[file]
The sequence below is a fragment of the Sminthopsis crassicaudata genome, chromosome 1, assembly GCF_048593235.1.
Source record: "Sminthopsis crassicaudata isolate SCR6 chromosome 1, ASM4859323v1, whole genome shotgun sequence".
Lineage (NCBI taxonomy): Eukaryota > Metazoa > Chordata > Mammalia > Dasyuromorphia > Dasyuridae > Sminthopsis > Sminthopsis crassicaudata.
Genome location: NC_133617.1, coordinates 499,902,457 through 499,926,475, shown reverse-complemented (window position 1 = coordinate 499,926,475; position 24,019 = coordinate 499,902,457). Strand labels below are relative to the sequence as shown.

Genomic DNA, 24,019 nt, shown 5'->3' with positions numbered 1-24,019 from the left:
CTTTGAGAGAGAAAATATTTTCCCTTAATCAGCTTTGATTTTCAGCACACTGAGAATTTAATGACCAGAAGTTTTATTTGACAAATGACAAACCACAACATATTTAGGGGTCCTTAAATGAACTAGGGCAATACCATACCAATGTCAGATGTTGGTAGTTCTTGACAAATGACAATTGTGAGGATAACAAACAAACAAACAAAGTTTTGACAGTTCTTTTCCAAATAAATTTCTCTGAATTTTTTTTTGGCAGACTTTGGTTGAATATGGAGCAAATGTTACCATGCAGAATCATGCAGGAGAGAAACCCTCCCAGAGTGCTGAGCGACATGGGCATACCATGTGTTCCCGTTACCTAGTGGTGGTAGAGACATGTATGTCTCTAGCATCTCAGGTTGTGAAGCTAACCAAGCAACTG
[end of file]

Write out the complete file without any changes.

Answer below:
The sequence below is a fragment of the Sminthopsis crassicaudata genome, chromosome 1, assembly GCF_048593235.1.
Source record: "Sminthopsis crassicaudata isolate SCR6 chromosome 1, ASM4859323v1, whole genome shotgun sequence".
Lineage (NCBI taxonomy): Eukaryota > Metazoa > Chordata > Mammalia > Dasyuromorphia > Dasyuridae > Sminthopsis > Sminthopsis crassicaudata.
Genome location: NC_133617.1, coordinates 499,902,457 through 499,926,475, shown reverse-complemented (window position 1 = coordinate 499,926,475; position 24,019 = coordinate 499,902,457). Strand labels below are relative to the sequence as shown.

Genomic DNA, 24,019 nt, shown 5'->3' with positions numbered 1-24,019 from the left:
CTTTGAGAGAGAAAATATTTTCCCTTAATCAGCTTTGATTTTCAGCACACTGAGAATTTAATGACCAGAAGTTTTATTTGACAAATGACAAACCACAACATATTTAGGGGTCCTTAAATGAACTAGGGCAATACCATACCAATGTCAGATGTTGGTAGTTCTTGACAAATGACAATTGTGAGGATAACAAACAAACAAACAAAGTTTTGACAGTTCTTTTCCAAATAAATTTCTCTGAATTTTTTTTTGGCAGACTTTGGTTGAATATGGAGCAAATGTTACCATGCAGAATCATGCAGGAGAGAAACCCTCCCAGAGTGCTGAGCGACATGGGCATACCATGTGTTCCCGTTACCTAGTGGTGGTAGAGACATGTATGTCTCTAGCATCTCAGGTTGTGAAGCTAACCAAGCAACTG